First Reading (Jonah 3:1-5, 10). The book of Jonah is a story of God’s judgment, of a people’s repentance, and of God’s liberating power. Jonah is the messenger who brings God’s word of judgment to the city of Nineveh. His word is effective: the people ‘believe God’ and turn from their ‘evil ways’. God is depicted as pliable and capable of also changing direction. Jonah’s God is a God of freedom and forgiveness.
Second Reading (1 Cor 7:29-31). Paul’s early letters have to be understood against the background of his conviction that the end of the world was just around the corner. He invites his readers to turn their lives towards God. This reading might lead us, in our 21 st century context, to ponder the transitory nature of many of our conventions, popular philosophies and institutions. It might function as an invitation for us to keep bringing our limited political, social, or economic systems into dialogue with God’s empire of boundless justice and compassion.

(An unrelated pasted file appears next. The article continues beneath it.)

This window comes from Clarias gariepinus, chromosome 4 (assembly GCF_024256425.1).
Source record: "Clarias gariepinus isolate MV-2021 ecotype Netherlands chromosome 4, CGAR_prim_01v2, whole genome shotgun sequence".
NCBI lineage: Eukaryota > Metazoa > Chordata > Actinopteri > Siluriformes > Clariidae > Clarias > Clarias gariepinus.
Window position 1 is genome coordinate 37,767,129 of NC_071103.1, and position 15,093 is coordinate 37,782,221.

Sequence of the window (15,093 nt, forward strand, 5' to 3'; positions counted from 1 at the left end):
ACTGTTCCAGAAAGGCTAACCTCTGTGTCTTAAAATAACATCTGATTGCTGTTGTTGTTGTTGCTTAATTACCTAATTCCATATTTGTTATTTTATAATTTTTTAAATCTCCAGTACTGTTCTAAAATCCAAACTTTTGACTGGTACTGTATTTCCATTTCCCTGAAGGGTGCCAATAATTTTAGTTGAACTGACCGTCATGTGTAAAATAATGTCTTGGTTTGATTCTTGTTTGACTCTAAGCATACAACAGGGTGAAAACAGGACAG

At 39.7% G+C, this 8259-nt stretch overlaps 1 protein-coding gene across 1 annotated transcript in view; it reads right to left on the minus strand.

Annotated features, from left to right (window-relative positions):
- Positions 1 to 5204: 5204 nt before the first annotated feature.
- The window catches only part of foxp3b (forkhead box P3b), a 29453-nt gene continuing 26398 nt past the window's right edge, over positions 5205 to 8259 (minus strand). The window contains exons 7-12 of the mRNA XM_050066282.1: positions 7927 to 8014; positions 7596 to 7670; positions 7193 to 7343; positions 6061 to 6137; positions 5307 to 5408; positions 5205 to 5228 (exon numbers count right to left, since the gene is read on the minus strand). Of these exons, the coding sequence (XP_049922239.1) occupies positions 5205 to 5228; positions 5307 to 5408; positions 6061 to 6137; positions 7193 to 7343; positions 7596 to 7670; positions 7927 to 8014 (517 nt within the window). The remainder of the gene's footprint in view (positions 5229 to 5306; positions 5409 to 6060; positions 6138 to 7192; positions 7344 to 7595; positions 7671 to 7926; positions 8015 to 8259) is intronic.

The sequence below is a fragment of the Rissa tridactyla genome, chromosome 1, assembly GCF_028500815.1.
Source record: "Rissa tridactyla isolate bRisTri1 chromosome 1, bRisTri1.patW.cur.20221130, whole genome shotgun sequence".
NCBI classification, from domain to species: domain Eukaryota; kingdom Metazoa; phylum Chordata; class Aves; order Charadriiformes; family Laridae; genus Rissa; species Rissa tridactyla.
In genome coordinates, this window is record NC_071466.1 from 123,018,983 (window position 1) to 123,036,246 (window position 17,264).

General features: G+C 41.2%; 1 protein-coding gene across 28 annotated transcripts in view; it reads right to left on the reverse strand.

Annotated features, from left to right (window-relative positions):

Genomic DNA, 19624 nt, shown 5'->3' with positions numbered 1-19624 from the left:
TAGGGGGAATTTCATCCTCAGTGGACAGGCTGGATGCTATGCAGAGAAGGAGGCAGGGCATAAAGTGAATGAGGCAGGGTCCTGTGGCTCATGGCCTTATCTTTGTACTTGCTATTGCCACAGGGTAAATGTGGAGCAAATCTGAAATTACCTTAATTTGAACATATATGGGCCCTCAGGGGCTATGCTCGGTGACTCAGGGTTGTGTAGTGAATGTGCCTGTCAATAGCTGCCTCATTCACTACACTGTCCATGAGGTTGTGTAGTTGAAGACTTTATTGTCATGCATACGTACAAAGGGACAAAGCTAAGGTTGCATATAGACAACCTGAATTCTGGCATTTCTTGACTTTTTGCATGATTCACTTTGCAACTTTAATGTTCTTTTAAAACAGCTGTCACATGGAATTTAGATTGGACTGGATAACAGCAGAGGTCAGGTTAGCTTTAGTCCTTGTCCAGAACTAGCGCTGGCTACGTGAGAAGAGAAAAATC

Gospel Reading (Mark 1:14-20). Most of the gospel readings this year will be from Mark’s story of Jesus. As with any story, it is best to read it from beginning to end. That takes about two hours. The main character is Jesus and there are other characters and character groups. The first part of the story (Mk 1:1-8:26) raises the question, ‘Who is this?’ The central passage (Mk 8:27-30) provides a partial answer: Jesus is the Messiah or God’s Anointed One, the Christos. The second part of the story (Mk 8:31-16:8) is full of surprises: Jesus is not a militaristic messiah, but one who is prepared to suffer death for the sake of God’s empire%u2015God finally triumphs over suffering and death. The invitation to us as readers is to enter into the story, to identify with the characters and character groups, and to listen to the teachings of Jesus. In the passage selected for today, the Markan Jesus announces his programme and invites others to reorient their lives and join him on a mission of proclaiming God’s way of being in the world. One might get the impression that the disciples are all men. We have to go to the end of the gospel to find that there are also women ‘who came up with him toJerusalem’ fromGalilee. The central section of the gospel (Mk 9-10) makes it clear that there are children on the journey as well. So let us imagine a much more extended group around Jesus than today’s little gospel reading suggests. Women, men, and children, we are all invited to leave behind whatever gets in the way of bringing God’s empire into our world.